African Teams Kick Off World Cup Qualifiers
Former World Cup finalists Togo and the Democratic Republic of Congo suffer the ignominy of setting off on Africa's road to the next World Cup finals alongside the continent's minnows this weekend.
Declining fortunes over the last few years mean the two sides must now play at the start of the continental preliminaries, along with almost half of the 52 African hopefuls for the 2014 finals in Brazil.
They are involved in two of the 11 first-round knockout ties, which start on Friday and end next Wednesday.
The Congolese, then known as Zaire, were at the 1974 finals in West Germany and Togo played in the 2006 World Cup in Germany.
On Friday, they play in more humble surroundings as they begin a bid to reclaim past glories.
The Congolese, who have charismatic French coach Claude Le Roy back in charge, are away to Swaziland while Togo, still awaiting news of Emmanuel Adebayor's possible return, travel to Guinea Bissau.
Friday's matches mark the return after an eight-year hiatus for the tiny island archipelago of Sao Tome e Principe, who have not played since an 8-0 defeat by Libya at the start of the qualifiers for the 2006 World Cup.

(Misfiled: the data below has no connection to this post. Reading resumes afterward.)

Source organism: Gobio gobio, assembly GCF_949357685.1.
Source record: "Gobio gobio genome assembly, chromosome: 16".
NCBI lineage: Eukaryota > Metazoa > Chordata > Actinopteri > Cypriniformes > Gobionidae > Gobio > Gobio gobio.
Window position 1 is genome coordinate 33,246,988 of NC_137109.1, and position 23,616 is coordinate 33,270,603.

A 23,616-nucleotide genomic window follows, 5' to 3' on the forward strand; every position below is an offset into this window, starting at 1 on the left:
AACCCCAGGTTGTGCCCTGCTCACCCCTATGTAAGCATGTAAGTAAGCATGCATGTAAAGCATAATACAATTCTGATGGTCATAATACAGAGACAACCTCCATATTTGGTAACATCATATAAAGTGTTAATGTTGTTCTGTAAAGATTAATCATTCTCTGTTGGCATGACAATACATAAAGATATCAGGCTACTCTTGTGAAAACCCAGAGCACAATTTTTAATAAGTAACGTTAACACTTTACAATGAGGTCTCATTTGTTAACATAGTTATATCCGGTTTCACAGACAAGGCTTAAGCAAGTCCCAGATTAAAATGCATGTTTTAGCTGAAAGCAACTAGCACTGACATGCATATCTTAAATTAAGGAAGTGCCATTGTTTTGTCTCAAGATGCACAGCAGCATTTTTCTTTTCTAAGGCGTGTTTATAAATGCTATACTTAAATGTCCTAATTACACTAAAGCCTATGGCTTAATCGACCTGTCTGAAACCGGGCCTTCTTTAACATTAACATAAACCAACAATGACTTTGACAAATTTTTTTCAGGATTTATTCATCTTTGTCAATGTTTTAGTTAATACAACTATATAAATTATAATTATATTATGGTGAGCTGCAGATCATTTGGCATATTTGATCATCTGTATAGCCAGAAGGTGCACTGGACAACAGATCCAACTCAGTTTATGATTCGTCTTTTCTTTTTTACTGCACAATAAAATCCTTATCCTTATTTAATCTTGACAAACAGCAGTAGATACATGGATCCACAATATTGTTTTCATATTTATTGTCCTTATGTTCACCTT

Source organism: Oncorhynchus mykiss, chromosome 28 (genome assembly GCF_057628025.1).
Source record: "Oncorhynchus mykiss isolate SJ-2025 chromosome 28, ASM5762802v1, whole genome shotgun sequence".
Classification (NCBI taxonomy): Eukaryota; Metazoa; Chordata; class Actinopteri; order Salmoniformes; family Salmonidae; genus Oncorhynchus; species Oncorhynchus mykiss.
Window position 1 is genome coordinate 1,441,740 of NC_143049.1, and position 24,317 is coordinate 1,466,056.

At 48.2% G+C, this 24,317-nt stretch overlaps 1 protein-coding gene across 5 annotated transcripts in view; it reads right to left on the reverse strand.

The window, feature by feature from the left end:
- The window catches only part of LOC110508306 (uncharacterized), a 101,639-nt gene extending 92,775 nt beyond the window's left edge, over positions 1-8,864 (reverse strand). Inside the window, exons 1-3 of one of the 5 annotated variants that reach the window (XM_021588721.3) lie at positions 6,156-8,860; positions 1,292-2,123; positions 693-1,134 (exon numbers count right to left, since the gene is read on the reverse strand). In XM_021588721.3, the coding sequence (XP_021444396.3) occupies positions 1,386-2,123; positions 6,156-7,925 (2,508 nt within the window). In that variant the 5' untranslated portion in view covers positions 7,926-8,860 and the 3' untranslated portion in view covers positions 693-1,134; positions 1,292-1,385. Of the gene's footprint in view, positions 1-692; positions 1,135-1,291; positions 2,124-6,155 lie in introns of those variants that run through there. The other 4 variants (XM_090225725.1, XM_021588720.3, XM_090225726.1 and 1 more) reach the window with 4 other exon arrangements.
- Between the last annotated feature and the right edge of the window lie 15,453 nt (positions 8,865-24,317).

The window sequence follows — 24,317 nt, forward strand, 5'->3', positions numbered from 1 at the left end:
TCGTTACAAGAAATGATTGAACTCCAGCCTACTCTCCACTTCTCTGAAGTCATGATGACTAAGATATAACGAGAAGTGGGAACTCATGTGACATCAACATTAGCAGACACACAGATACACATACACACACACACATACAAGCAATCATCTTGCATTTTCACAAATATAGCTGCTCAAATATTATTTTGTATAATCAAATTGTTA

They host Congo on Friday already showing signs of possibly being on the receiving end of another crushing defeat. Coach Gustavo Clemente bemoaned a lack of preparation opportunity while local reports suggested the federation was battling to find money to pay for the return trip next week.
Lesotho return to competitive action after a three-year absence after losing six successive matches in the qualifiers for the last World Cup but are confident of shaking off years of inactivity when hosting Burundi in Maseru on Friday.
"The players are very strong right now," said their coach Leslie Notsi.
Somalia continue to enter the World Cup preliminaries but again are forced to host their home match on neutral territory because of the long-running conflict in the horn of Africa. They last had a home game in Mogadishu in October 1986.
Somali's Ocean Boys will play in neighbouring Djibouti on Saturday against Ethiopia, having spent the last three months in Djibouti preparing for the World Cup kickoff.
Ethiopian troops used the main stadium in the Somali capital as their base when they invaded Somalia in 2006 to drive Islamists from power, but retreated in 2009 in the face of a growing insurgency by rebels.